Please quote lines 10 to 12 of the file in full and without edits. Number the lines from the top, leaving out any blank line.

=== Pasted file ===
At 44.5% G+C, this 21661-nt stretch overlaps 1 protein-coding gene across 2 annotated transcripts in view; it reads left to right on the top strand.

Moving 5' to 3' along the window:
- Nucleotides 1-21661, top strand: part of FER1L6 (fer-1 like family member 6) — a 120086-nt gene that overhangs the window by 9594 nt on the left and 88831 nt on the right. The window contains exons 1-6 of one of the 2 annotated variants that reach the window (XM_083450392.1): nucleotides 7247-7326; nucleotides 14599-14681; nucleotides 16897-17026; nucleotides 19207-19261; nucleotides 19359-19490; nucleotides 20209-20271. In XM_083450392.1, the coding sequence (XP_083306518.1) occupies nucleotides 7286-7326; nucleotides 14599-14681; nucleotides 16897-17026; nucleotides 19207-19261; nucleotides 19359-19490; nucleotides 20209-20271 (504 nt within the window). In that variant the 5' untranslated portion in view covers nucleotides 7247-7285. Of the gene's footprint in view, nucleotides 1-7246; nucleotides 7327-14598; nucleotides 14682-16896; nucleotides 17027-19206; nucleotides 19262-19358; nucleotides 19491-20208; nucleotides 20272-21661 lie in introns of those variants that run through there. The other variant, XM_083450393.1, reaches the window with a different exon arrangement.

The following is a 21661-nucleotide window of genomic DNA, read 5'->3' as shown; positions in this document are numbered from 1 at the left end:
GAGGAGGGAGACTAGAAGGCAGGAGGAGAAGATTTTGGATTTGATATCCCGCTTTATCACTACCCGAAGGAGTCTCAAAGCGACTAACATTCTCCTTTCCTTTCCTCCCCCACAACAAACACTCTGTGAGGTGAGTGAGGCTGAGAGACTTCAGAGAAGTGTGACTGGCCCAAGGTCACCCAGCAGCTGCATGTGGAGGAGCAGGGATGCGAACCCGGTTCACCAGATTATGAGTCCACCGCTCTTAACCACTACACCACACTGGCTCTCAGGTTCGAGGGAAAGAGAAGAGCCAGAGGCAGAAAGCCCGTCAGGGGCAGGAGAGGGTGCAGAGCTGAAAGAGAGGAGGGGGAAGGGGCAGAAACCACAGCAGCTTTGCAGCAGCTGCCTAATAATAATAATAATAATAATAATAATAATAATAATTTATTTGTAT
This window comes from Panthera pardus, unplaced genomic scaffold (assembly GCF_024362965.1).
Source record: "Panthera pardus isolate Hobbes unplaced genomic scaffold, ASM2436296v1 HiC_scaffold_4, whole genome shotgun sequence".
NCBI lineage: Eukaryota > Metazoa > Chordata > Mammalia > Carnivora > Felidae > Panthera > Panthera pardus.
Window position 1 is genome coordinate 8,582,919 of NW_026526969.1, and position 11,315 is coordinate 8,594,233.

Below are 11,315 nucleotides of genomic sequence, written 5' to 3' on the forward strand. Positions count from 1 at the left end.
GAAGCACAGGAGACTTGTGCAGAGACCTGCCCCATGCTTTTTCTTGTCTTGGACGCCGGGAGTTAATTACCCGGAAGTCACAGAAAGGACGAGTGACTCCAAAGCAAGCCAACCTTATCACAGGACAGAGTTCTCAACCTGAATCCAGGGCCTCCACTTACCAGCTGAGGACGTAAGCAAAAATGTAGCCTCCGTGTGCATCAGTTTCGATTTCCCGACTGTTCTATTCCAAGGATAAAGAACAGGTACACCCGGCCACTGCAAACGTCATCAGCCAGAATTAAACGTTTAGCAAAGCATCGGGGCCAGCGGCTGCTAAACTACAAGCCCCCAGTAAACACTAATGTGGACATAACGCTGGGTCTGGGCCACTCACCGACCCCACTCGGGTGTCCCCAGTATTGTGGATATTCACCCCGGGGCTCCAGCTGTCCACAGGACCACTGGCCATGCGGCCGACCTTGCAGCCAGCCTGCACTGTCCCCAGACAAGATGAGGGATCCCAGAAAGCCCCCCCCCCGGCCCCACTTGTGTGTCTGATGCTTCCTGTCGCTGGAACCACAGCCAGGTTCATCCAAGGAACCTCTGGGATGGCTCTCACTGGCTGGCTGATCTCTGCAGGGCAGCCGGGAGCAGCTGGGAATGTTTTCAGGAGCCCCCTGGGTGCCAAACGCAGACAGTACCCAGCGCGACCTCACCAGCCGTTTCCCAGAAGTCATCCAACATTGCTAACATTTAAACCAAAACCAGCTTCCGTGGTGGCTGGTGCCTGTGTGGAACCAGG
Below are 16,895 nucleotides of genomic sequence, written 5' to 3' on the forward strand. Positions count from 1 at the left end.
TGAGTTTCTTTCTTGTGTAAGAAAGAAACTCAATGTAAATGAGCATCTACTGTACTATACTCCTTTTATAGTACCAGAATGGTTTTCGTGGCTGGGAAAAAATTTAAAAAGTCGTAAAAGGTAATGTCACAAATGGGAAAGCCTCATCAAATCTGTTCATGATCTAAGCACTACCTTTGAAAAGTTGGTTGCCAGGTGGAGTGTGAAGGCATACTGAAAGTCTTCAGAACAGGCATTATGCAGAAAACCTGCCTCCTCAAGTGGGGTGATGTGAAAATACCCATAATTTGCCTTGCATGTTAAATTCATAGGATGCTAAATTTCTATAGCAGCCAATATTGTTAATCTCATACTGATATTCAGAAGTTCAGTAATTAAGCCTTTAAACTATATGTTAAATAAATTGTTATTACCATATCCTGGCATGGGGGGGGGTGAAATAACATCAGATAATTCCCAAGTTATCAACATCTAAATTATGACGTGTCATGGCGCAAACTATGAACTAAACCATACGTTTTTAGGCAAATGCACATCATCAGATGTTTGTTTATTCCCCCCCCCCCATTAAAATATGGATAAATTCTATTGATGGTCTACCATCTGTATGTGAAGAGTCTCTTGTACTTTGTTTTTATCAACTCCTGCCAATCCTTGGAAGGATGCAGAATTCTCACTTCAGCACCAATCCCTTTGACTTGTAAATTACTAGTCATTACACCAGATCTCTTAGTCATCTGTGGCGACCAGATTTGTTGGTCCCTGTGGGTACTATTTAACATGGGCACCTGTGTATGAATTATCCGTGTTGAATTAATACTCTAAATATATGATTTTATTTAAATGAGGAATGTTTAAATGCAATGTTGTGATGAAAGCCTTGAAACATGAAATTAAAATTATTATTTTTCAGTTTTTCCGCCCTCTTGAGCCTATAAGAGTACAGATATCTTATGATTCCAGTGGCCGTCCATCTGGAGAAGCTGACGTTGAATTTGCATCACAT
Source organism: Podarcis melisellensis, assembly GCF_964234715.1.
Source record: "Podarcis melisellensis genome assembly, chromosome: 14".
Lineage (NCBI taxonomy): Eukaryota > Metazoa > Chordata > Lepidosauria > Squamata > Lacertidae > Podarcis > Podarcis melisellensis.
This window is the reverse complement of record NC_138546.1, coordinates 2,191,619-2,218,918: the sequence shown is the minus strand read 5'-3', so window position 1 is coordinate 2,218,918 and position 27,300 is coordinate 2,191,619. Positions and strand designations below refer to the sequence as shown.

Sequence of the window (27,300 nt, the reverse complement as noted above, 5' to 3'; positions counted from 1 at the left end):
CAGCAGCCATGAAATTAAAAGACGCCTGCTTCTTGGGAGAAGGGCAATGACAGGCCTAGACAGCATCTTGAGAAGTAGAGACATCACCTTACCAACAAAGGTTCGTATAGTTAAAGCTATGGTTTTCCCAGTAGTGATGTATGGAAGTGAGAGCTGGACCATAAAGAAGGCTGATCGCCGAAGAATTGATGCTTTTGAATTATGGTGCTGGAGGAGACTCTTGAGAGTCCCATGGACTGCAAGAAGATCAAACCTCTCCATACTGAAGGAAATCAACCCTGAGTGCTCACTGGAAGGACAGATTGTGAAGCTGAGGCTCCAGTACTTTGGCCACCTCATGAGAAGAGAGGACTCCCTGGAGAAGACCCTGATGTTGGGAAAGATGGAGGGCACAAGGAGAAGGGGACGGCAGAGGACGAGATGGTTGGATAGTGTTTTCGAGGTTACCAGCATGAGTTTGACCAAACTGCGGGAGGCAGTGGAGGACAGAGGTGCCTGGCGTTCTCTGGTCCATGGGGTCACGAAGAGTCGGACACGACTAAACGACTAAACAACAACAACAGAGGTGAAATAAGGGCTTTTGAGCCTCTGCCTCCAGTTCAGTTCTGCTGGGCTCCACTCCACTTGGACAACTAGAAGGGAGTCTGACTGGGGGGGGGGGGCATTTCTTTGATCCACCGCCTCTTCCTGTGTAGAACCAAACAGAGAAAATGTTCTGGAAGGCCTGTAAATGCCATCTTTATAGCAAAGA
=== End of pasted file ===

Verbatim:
Below are 11,315 nucleotides of genomic sequence, written 5' to 3' on the forward strand. Positions count from 1 at the left end.
GAAGCACAGGAGACTTGTGCAGAGACCTGCCCCATGCTTTTTCTTGTCTTGGACGCCGGGAGTTAATTACCCGGAAGTCACAGAAAGGACGAGTGACTCCAAAGCAAGCCAACCTTATCACAGGACAGAGTTCTCAACCTGAATCCAGGGCCTCCACTTACCAGCTGAGGACGTAAGCAAAAATGTAGCCTCCGTGTGCATCAGTTTCGATTTCCCGACTGTTCTATTCCAAGGATAAAGAACAGGTACACCCGGCCACTGCAAACGTCATCAGCCAGAATTAAACGTTTAGCAAAGCATCGGGGCCAGCGGCTGCTAAACTACAAGCCCCCAGTAAACACTAATGTGGACATAACGCTGGGTCTGGGCCACTCACCGACCCCACTCGGGTGTCCCCAGTATTGTGGATATTCACCCCGGGGCTCCAGCTGTCCACAGGACCACTGGCCATGCGGCCGACCTTGCAGCCAGCCTGCACTGTCCCCAGACAAGATGAGGGATCCCAGAAAGCCCCCCCCCCGGCCCCACTTGTGTGTCTGATGCTTCCTGTCGCTGGAACCACAGCCAGGTTCATCCAAGGAACCTCTGGGATGGCTCTCACTGGCTGGCTGATCTCTGCAGGGCAGCCGGGAGCAGCTGGGAATGTTTTCAGGAGCCCCCTGGGTGCCAAACGCAGACAGTACCCAGCGCGACCTCACCAGCCGTTTCCCAGAAGTCATCCAACATTGCTAACATTTAAACCAAAACCAGCTTCCGTGGTGGCTGGTGCCTGTGTGGAACCAGG
Below are 16,895 nucleotides of genomic sequence, written 5' to 3' on the forward strand. Positions count from 1 at the left end.